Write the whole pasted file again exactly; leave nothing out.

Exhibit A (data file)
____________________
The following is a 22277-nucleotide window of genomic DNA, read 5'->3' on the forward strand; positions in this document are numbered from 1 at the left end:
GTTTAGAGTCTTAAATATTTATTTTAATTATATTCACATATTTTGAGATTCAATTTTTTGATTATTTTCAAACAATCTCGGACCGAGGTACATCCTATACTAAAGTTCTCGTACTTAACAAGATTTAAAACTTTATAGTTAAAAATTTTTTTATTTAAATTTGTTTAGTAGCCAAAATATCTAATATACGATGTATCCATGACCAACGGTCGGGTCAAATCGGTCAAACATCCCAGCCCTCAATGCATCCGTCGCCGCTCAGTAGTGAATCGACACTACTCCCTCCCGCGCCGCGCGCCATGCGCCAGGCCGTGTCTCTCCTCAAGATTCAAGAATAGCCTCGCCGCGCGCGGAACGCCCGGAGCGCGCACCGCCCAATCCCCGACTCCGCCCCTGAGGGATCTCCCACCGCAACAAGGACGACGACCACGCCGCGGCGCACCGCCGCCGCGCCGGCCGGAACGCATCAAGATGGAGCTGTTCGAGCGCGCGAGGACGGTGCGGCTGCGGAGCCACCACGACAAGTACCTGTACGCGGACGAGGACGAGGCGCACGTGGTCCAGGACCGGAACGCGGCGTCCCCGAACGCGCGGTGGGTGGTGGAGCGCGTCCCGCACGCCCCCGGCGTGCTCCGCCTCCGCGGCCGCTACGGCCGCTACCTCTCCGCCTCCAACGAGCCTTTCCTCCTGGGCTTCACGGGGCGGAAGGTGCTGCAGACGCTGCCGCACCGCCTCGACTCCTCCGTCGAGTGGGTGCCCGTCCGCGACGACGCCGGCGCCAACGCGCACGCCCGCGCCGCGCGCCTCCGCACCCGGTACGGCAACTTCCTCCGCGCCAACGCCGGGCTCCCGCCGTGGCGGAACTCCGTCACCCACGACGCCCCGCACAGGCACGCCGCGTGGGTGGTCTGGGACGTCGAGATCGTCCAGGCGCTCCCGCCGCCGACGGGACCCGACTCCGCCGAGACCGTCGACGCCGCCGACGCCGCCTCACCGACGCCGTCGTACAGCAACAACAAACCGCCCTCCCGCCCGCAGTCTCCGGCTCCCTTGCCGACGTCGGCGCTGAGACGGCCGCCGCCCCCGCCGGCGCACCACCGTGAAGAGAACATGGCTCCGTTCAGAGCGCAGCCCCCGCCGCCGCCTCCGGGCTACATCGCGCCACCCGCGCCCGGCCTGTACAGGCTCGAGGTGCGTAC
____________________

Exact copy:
The following is a 22277-nucleotide window of genomic DNA, read 5'->3' on the forward strand; positions in this document are numbered from 1 at the left end:
GTTTAGAGTCTTAAATATTTATTTTAATTATATTCACATATTTTGAGATTCAATTTTTTGATTATTTTCAAACAATCTCGGACCGAGGTACATCCTATACTAAAGTTCTCGTACTTAACAAGATTTAAAACTTTATAGTTAAAAATTTTTTTATTTAAATTTGTTTAGTAGCCAAAATATCTAATATACGATGTATCCATGACCAACGGTCGGGTCAAATCGGTCAAACATCCCAGCCCTCAATGCATCCGTCGCCGCTCAGTAGTGAATCGACACTACTCCCTCCCGCGCCGCGCGCCATGCGCCAGGCCGTGTCTCTCCTCAAGATTCAAGAATAGCCTCGCCGCGCGCGGAACGCCCGGAGCGCGCACCGCCCAATCCCCGACTCCGCCCCTGAGGGATCTCCCACCGCAACAAGGACGACGACCACGCCGCGGCGCACCGCCGCCGCGCCGGCCGGAACGCATCAAGATGGAGCTGTTCGAGCGCGCGAGGACGGTGCGGCTGCGGAGCCACCACGACAAGTACCTGTACGCGGACGAGGACGAGGCGCACGTGGTCCAGGACCGGAACGCGGCGTCCCCGAACGCGCGGTGGGTGGTGGAGCGCGTCCCGCACGCCCCCGGCGTGCTCCGCCTCCGCGGCCGCTACGGCCGCTACCTCTCCGCCTCCAACGAGCCTTTCCTCCTGGGCTTCACGGGGCGGAAGGTGCTGCAGACGCTGCCGCACCGCCTCGACTCCTCCGTCGAGTGGGTGCCCGTCCGCGACGACGCCGGCGCCAACGCGCACGCCCGCGCCGCGCGCCTCCGCACCCGGTACGGCAACTTCCTCCGCGCCAACGCCGGGCTCCCGCCGTGGCGGAACTCCGTCACCCACGACGCCCCGCACAGGCACGCCGCGTGGGTGGTCTGGGACGTCGAGATCGTCCAGGCGCTCCCGCCGCCGACGGGACCCGACTCCGCCGAGACCGTCGACGCCGCCGACGCCGCCTCACCGACGCCGTCGTACAGCAACAACAAACCGCCCTCCCGCCCGCAGTCTCCGGCTCCCTTGCCGACGTCGGCGCTGAGACGGCCGCCGCCCCCGCCGGCGCACCACCGTGAAGAGAACATGGCTCCGTTCAGAGCGCAGCCCCCGCCGCCGCCTCCGGGCTACATCGCGCCACCCGCGCCCGGCCTGTACAGGCTCGAGGTGCGTAC